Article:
Michael Fremer

Michael Fremer  |  May 04, 2021  |  First Published: Mar 01, 2019  |  5 comments
Lately, there's been too much gear worth covering and not enough space to cover it in. So this time . . . less think-piece filler and more hardware!
Michael Fremer  |  Apr 26, 2021  |  First Published: Apr 01, 2019  |  1 comments
Something's definitely happening at the house of Yoshio Matsudaira. The legendary gentleman, whom I've never met or corresponded with, manufactures cartridges for his own brand, My Sonic Lab, as well as for others, including Air Tight. Over the past few weeks, more than a few readers have asked me to review or at least listen to the latest My Sonic Lab cartridge, the Platinum Signature.
Michael Fremer  |  Apr 23, 2021  |  21 comments
Brand-fan excitement ran high among consumers and reviewers alike when Wilson Audio Specialties announced that it would roll out a nonfunctioning prototype of the Chronosonic XVX at the 2019 Rocky Mountain Audio Fest (RMAF). The Chronosonic XVX was rumored to be a replacement for the $210,000/pair Alexandria XLF, offering performance similar to that of the $850,000 WAMM Master Chronosonic system (including two Master Subsonics and a controller) at a less breathtaking price. (You won't catch me writing "affordable" here.) The static unveiling at RMAF intensified anticipation.
Michael Fremer  |  Apr 20, 2021  |  4 comments
"I got some Audio-Technica ATLP120X turntables in the other day, which had been back ordered for maybe 6 or 7 months, so I called to see if they had more. I was told there were 17,700 of that model on back order," a dealer I know told me recently in an email.
Michael Fremer  |  Mar 31, 2021  |  6 comments
Before returning home from the EISA convention in Antwerp two years ago, I spent a quiet, relaxing afternoon in The Loft, a luxurious shared space reserved for first- and business-class travelers, presented by Lexus and Brussels Airlines.

In addition to surprisingly good food and free-flowing alcoholic beverages, some airport lounges contain some really useful traveler amenities, like private showers and beds. The Brussels/Lexus space went above and beyond. I thought I'd had too much to drink (which I had) when I peered into the room and saw a Mark Levinson audio system featuring the No.515 turntable that Harman introduced in 2017. It was Mark Levinson's first turntable ever, and it cost $10,000 without cartridge. It is still in production.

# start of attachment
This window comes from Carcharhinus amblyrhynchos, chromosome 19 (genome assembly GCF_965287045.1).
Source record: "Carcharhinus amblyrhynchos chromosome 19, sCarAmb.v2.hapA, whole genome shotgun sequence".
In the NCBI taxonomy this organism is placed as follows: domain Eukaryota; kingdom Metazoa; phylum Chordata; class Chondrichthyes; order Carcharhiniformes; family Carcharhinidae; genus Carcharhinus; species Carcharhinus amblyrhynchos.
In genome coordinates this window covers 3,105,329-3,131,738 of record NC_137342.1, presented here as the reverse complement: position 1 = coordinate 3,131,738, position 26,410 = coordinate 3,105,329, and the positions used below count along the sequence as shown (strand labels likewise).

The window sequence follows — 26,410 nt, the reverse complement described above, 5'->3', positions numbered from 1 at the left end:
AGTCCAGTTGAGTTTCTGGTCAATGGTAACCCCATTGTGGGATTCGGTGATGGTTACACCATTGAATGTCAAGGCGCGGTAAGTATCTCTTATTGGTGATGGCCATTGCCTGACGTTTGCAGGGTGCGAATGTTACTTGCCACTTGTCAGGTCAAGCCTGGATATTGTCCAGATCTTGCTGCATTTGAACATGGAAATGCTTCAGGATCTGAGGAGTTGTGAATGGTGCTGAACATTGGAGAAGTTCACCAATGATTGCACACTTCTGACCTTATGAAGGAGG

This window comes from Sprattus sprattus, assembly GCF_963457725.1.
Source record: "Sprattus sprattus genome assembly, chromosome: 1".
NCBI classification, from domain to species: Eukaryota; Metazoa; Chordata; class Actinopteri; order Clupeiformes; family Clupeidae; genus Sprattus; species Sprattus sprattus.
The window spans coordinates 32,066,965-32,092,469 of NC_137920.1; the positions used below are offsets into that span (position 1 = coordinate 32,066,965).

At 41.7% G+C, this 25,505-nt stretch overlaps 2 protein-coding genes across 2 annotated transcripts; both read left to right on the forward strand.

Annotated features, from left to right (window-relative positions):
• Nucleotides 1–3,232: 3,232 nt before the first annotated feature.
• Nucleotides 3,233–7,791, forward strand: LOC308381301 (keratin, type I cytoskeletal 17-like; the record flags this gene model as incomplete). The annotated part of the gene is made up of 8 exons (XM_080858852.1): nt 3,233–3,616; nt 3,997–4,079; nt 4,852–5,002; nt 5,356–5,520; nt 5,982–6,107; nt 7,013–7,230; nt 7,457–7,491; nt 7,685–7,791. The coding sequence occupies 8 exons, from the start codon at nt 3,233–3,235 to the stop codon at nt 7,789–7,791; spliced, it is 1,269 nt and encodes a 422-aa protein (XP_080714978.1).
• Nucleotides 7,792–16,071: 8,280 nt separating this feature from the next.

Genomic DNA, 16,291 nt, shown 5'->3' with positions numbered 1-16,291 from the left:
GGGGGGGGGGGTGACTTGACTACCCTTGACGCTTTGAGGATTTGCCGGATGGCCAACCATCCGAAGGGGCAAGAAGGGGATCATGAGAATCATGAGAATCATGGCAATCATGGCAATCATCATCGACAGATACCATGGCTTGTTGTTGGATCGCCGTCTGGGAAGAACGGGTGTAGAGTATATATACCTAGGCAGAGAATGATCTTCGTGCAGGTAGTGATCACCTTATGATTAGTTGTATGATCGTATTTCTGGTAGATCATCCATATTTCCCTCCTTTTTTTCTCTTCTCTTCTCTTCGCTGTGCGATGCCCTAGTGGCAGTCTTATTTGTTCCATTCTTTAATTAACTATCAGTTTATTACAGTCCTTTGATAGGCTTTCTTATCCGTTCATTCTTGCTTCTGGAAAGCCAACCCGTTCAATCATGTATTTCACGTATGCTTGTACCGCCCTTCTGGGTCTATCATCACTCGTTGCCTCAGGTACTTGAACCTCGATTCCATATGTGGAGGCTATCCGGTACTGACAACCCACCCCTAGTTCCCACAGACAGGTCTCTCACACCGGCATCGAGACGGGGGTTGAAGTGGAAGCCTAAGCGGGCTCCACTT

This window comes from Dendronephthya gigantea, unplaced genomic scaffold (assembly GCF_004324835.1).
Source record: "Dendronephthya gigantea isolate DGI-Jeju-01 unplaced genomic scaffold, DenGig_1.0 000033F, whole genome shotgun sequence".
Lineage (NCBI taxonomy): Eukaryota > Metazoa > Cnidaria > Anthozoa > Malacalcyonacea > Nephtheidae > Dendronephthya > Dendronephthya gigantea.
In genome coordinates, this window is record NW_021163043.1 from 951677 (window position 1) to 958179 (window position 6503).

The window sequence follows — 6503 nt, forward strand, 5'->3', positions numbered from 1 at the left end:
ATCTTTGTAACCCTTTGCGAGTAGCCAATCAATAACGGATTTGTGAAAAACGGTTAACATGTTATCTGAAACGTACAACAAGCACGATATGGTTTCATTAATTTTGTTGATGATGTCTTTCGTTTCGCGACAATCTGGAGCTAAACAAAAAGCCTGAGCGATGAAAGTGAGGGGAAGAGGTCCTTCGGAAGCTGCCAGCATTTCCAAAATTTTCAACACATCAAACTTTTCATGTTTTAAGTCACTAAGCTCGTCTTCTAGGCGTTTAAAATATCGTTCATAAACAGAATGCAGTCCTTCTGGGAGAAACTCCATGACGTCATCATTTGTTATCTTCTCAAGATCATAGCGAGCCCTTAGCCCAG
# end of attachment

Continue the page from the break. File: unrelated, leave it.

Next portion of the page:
Michael Fremer  |  Mar 30, 2021  |  13 comments
I'm waiting for a bypass.

My heart did not attack me. My arteries aren't clogged. I'm awaiting an electrical bypass to save my audio system's life.

Michael Fremer  |  Mar 15, 2021  |  First Published: Jun 01, 2019  |  3 comments
VPI Industries Voyager phono preamplifier
Following my auditioning of Channel D's Lino 2C current-mode phono preamplifier, back in the world of voltage amplification, here's another phono preamp from another company based, like Channel D, in New Jersey. Probably not since Dynaco manufactured its electronics in Pennsauken has the Garden State enjoyed such riches of analog electronics!
Michael Fremer  |  Mar 10, 2021  |  First Published: Sep 01, 1997  |  3 comments
You think Watergate was a momentous break-in? You should hear what a good electronic Rolfing does to the sound of this meticulously built, full-sized, full-featured, and full-priced ($3495) phono section imported from New Zealand by Fanfare International. Out of the box, the Plinius M14 sounds like what it looks like: all silvery, hard, and steely. Just leaving it powered up doesn't do the trick, nor does playing music through it—unless you're prepared for endless hours of truly bad sound before the sonic clouds begin to break.
Michael Fremer  |  Mar 09, 2021  |  First Published: May 01, 2019  |  37 comments
For a phono cartridge to generate current and voltage, something must move: a coil of wire (as in a moving-coil cartridge), or a magnet (as in a moving-magnet type), or a tiny piece of iron (a moving-iron type). In those rare cartridges that depart from the electricity-generating principle of the ones described above, it can be a displacement-measuring device in which a moving shutter modulates a light source to vary a supplied voltage (as in an optical cartridge), or one in which voltage is modulated when a tiny chip of silicon crystal is squeezed by a moving element, which varies the chip's electrical resistance (as in a strain-gauge cartridge). But regardless of what it is that moves in a cartridge, something has to.
Michael Fremer  |  Mar 01, 2021  |  56 comments
I'm an audiophile and live in North America—seems like a perfect fit for the Facebook group Audiophiles - North America, right? Wrong!

On my first visit, I noticed that a group member had asked for speaker cable suggestions. Another member posted a picture of a 100' spool of 16-gauge lamp cord costing $14, accompanied by the suggestion "This is all you need." The implication: That's all anyone needs, because cables are "snake oil.

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